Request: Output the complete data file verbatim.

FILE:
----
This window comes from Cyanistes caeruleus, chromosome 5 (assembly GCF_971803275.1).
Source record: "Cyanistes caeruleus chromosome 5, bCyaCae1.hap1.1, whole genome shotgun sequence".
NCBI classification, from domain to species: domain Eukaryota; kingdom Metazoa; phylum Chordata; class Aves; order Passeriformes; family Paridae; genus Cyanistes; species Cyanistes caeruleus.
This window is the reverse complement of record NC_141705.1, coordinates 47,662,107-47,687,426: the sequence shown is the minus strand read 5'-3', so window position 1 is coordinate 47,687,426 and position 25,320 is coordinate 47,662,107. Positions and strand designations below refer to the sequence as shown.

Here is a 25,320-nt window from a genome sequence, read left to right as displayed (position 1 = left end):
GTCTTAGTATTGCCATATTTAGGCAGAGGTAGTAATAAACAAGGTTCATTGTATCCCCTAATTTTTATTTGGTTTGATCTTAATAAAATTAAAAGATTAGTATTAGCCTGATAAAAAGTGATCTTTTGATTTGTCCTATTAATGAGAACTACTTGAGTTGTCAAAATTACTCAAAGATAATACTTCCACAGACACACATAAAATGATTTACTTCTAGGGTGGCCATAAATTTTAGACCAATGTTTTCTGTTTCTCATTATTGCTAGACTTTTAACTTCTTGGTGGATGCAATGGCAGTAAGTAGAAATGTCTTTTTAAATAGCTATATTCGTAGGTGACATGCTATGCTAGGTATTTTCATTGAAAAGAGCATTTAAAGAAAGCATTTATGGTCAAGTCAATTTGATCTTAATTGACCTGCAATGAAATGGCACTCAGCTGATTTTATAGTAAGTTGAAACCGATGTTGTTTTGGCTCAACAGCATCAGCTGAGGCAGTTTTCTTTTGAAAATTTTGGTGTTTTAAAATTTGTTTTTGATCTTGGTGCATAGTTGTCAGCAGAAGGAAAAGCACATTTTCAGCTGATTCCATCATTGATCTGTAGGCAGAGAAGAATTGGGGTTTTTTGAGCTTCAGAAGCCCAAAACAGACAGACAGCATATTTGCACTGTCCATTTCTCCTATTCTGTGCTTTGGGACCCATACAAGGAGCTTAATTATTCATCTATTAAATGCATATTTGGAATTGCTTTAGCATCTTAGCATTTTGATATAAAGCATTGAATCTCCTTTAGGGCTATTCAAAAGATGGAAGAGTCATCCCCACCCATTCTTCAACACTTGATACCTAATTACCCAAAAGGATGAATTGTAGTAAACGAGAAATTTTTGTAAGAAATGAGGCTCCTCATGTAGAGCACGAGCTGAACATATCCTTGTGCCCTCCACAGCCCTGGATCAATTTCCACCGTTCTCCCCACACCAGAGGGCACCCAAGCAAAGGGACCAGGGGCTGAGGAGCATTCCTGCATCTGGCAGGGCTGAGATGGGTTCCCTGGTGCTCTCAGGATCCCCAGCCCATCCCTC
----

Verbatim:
This window comes from Cyanistes caeruleus, chromosome 5 (assembly GCF_971803275.1).
Source record: "Cyanistes caeruleus chromosome 5, bCyaCae1.hap1.1, whole genome shotgun sequence".
NCBI classification, from domain to species: domain Eukaryota; kingdom Metazoa; phylum Chordata; class Aves; order Passeriformes; family Paridae; genus Cyanistes; species Cyanistes caeruleus.
This window is the reverse complement of record NC_141705.1, coordinates 47,662,107-47,687,426: the sequence shown is the minus strand read 5'-3', so window position 1 is coordinate 47,687,426 and position 25,320 is coordinate 47,662,107. Positions and strand designations below refer to the sequence as shown.

Here is a 25,320-nt window from a genome sequence, read left to right as displayed (position 1 = left end):
GTCTTAGTATTGCCATATTTAGGCAGAGGTAGTAATAAACAAGGTTCATTGTATCCCCTAATTTTTATTTGGTTTGATCTTAATAAAATTAAAAGATTAGTATTAGCCTGATAAAAAGTGATCTTTTGATTTGTCCTATTAATGAGAACTACTTGAGTTGTCAAAATTACTCAAAGATAATACTTCCACAGACACACATAAAATGATTTACTTCTAGGGTGGCCATAAATTTTAGACCAATGTTTTCTGTTTCTCATTATTGCTAGACTTTTAACTTCTTGGTGGATGCAATGGCAGTAAGTAGAAATGTCTTTTTAAATAGCTATATTCGTAGGTGACATGCTATGCTAGGTATTTTCATTGAAAAGAGCATTTAAAGAAAGCATTTATGGTCAAGTCAATTTGATCTTAATTGACCTGCAATGAAATGGCACTCAGCTGATTTTATAGTAAGTTGAAACCGATGTTGTTTTGGCTCAACAGCATCAGCTGAGGCAGTTTTCTTTTGAAAATTTTGGTGTTTTAAAATTTGTTTTTGATCTTGGTGCATAGTTGTCAGCAGAAGGAAAAGCACATTTTCAGCTGATTCCATCATTGATCTGTAGGCAGAGAAGAATTGGGGTTTTTTGAGCTTCAGAAGCCCAAAACAGACAGACAGCATATTTGCACTGTCCATTTCTCCTATTCTGTGCTTTGGGACCCATACAAGGAGCTTAATTATTCATCTATTAAATGCATATTTGGAATTGCTTTAGCATCTTAGCATTTTGATATAAAGCATTGAATCTCCTTTAGGGCTATTCAAAAGATGGAAGAGTCATCCCCACCCATTCTTCAACACTTGATACCTAATTACCCAAAAGGATGAATTGTAGTAAACGAGAAATTTTTGTAAGAAATGAGGCTCCTCATGTAGAGCACGAGCTGAACATATCCTTGTGCCCTCCACAGCCCTGGATCAATTTCCACCGTTCTCCCCACACCAGAGGGCACCCAAGCAAAGGGACCAGGGGCTGAGGAGCATTCCTGCATCTGGCAGGGCTGAGATGGGTTCCCTGGTGCTCTCAGGATCCCCAGCCCATCCCTC